Better than any serye to date on Philippine TV, the race towards Malacañang in the 2016 elections demands public attention. With much fanfare and unexpected plot twists, the presidential race has gripped the entire nation with a mixture of dread and anticipation.
Political propaganda, news coverages, election surveys, Facebook memes and (sometimes ridiculous) interviews do little in helping us determine who to vote for come election day. I, myself, am still undecided about who will get my precious vote on May 2016, but here are the qualities that I think we all should find in a candidate.
I will vote for someone who supports and embodies LIFE — that’s leadership, integrity, faith and excellence.
Everything rises and falls on leadership, says renowned leadership guru John Maxwell. All kinds of reforms — whether political, economic or social — will only end up in the ditches without good leadership.
But leadership is a tricky subject. Having the balls to push for an ideal, win public acceptance, outwit political opponents or, heck, exterminate them from the land of the living don’t necessarily indicate strong leadership.
A leader is a servant. He who serves best leads best. Service doesn’t mean feigning compassion for the poor, enjoying boodle fights, directing traffic and whatnots in front of a camera. A leader serves by using his power to protect the welfare of the people, promote the common good and defend the weak.
One doesn’t need to look far to validate a person’s leadership. Check how he manages his own family and see their relationship, values and culture at home. If this candidate doesn’t know how to manage and protect his own marriage and household, how will he lead an entire nation?
Moreover, the ultimate mettle of leadership is the person’s ability to lead himself. How does he govern himself in view of existing laws, ethics and moral standards? If a candidate does not pass this acid test, chances are his leadership will crumble in the face of strong pressure or trials.
A person’s ability to lead himself depends largely on his character. In leadership, character is everything. As John Maxwell puts it, leadership is about influence, and a person’s influence is built on his credibility and moral track record. With strong moral leadership, a leader gains the people’s respect and admiration.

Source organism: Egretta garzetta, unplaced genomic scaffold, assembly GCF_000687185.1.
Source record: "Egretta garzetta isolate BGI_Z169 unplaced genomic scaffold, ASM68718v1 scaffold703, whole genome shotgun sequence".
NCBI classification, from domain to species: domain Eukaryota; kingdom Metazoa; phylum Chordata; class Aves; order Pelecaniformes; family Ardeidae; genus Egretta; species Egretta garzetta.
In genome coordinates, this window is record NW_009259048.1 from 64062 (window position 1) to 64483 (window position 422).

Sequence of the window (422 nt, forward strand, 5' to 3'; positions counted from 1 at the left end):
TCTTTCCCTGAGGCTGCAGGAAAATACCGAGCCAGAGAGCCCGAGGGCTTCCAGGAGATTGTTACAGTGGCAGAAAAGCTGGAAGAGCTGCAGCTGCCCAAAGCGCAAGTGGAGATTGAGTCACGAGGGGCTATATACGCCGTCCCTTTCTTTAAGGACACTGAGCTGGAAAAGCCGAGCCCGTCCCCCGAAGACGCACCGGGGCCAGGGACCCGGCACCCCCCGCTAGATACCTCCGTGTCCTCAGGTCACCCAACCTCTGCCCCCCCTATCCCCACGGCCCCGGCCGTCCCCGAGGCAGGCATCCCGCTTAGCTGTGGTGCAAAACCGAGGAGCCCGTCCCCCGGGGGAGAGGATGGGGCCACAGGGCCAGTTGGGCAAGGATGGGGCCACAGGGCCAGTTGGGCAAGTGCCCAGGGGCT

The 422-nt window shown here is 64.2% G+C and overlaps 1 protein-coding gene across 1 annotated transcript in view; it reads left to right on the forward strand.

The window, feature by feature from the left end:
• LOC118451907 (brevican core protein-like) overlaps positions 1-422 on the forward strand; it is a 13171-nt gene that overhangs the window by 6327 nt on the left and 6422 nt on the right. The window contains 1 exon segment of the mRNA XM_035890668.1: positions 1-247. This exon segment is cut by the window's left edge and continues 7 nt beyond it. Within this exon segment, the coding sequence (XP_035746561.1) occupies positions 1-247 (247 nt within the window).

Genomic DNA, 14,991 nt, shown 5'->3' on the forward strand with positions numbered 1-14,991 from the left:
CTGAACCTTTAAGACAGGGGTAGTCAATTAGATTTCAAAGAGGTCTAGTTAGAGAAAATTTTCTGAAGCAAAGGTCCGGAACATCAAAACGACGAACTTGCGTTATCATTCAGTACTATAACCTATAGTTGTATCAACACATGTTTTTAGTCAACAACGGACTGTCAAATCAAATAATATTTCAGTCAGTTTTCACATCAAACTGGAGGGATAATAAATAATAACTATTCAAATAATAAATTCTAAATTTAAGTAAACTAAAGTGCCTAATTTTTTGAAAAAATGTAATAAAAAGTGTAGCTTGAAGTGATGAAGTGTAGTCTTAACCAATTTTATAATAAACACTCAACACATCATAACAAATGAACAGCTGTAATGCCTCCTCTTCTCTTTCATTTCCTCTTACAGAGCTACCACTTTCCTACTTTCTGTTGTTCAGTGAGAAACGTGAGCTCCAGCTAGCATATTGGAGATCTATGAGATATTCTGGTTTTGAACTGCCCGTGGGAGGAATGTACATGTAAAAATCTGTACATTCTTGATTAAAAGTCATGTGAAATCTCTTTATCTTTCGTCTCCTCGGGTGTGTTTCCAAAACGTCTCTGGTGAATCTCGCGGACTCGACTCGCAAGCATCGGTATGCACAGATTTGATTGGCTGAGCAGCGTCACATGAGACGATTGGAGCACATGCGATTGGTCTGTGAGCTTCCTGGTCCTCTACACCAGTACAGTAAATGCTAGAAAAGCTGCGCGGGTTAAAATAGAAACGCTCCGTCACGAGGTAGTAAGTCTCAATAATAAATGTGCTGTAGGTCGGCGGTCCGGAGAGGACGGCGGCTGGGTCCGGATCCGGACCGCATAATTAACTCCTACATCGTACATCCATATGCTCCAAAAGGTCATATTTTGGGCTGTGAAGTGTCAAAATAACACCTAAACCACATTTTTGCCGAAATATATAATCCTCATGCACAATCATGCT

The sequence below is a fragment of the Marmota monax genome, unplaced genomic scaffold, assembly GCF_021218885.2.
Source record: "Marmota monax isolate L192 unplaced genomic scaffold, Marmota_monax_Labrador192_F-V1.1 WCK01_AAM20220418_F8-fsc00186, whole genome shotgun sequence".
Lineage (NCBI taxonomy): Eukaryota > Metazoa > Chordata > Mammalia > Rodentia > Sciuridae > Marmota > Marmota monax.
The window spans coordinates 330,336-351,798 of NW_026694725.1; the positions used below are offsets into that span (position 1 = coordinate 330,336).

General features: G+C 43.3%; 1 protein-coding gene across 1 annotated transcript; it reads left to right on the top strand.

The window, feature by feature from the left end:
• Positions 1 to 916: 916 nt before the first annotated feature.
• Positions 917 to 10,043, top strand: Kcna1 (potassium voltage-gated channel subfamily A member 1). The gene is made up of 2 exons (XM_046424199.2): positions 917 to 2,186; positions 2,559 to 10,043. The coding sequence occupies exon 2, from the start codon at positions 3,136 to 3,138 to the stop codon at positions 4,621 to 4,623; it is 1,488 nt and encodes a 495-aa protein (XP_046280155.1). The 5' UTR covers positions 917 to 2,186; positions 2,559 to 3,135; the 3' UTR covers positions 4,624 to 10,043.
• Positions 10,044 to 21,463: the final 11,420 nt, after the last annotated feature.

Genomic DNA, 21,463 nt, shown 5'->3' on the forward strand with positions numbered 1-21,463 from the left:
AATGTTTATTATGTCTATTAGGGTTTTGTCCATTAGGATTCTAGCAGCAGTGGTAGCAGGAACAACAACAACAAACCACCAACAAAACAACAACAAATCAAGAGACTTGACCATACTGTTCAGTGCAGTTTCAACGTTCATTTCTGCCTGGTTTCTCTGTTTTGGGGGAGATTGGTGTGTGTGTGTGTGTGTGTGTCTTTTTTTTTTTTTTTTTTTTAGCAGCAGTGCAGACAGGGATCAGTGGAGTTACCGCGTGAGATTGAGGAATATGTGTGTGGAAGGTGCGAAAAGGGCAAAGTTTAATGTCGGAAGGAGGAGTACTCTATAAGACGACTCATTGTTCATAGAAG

What the Philippines needs is a leader who will lead with integrity. Integrity is doing the right things no matter what. It’s about sticking to one’s moral standards. Integrity means doing the right thing even when no one is looking. Integrity is about being morally consistent, whole, undivided. We’ve already had leaders in the past who may have had brilliant minds, economic acumen or strong political will, yet we remain to be the sick man of Asia.
Why? Because what we need are not just leaders with outstanding intelligence; we need leaders with unmistakable integrity.
Economic progress is not the only problem that we need to focus on. We need to restore the moral standards and values that founded our institutions — love, righteousness and justice.
We don’t need leaders who will clean the streets by striking fear, but leaders who will show us that we as a people know better than embrace barbarity. We need leaders who will not fool us into believing that they can end our economic woes, but leaders who will empower us and inspire us to embrace the future with hope. We don’t just need leaders with political experience, we need leaders with unquestionable character.
A person’s faith shapes his character. Indeed, faith is the moral compass that guides a person, especially when circumstances demand sound decisions. Faith is the barometer through which a leader leads.
I will not vote for a candidate whose faith is questionable. I want a president who will establish the government on the strong foundation of justice and righteousness. I want a president who will protect the marriage institution and will not push for legislations that seek to undermine it. I will vote for a president who will uphold the value of human lives and will do everything in his power to protect it.
Look at the United States. While it remains to be the strongest superpower on earth, its social institutions are in the brink of collapse in the face of moral degradation. Economic progress is not the end-all-and-be-all of everything.
As CBCP President Socrates Villegas puts it, corruption comes in many shapes and forms. Stealing from the public funds is one of it, but moral corruption spells greater doom. We need a president who is guided by the right moral compass. We need a president who understands that all governments are instituted by God; it is a charge from God, and that he is ultimately accountable to Him.
Hence, we need a president who will not play god, but will be guided by his fear of God.
Knowing that the government is a public trust, and that it is a charge from God, public officials must perform their duties to the highest standard of excellence. This one is the easiest to see; one should only look at the candidates’ track record as a public servant.
These qualities will surely narrow down — or complicate — your choices. Perhaps, upon close examination, you may find that none of the candidates pass these qualifications. I just hope that on the day of the polls, we will be guided by the right values and principles in choosing our leaders.
Whoever wins this election, let’s participate in the work of nation-building, pray for the new leaders and bless our nation.
It may be difficult for now to look for political candidates who embody leadership, integrity, faith and excellence, but I am part of a movement called Every Nation Campus, whose ultimate desire is to raise up the next generation as world-changers and nation-builders.
I’m keeping my knees bent and my fingers crossed. God bless the Philippines.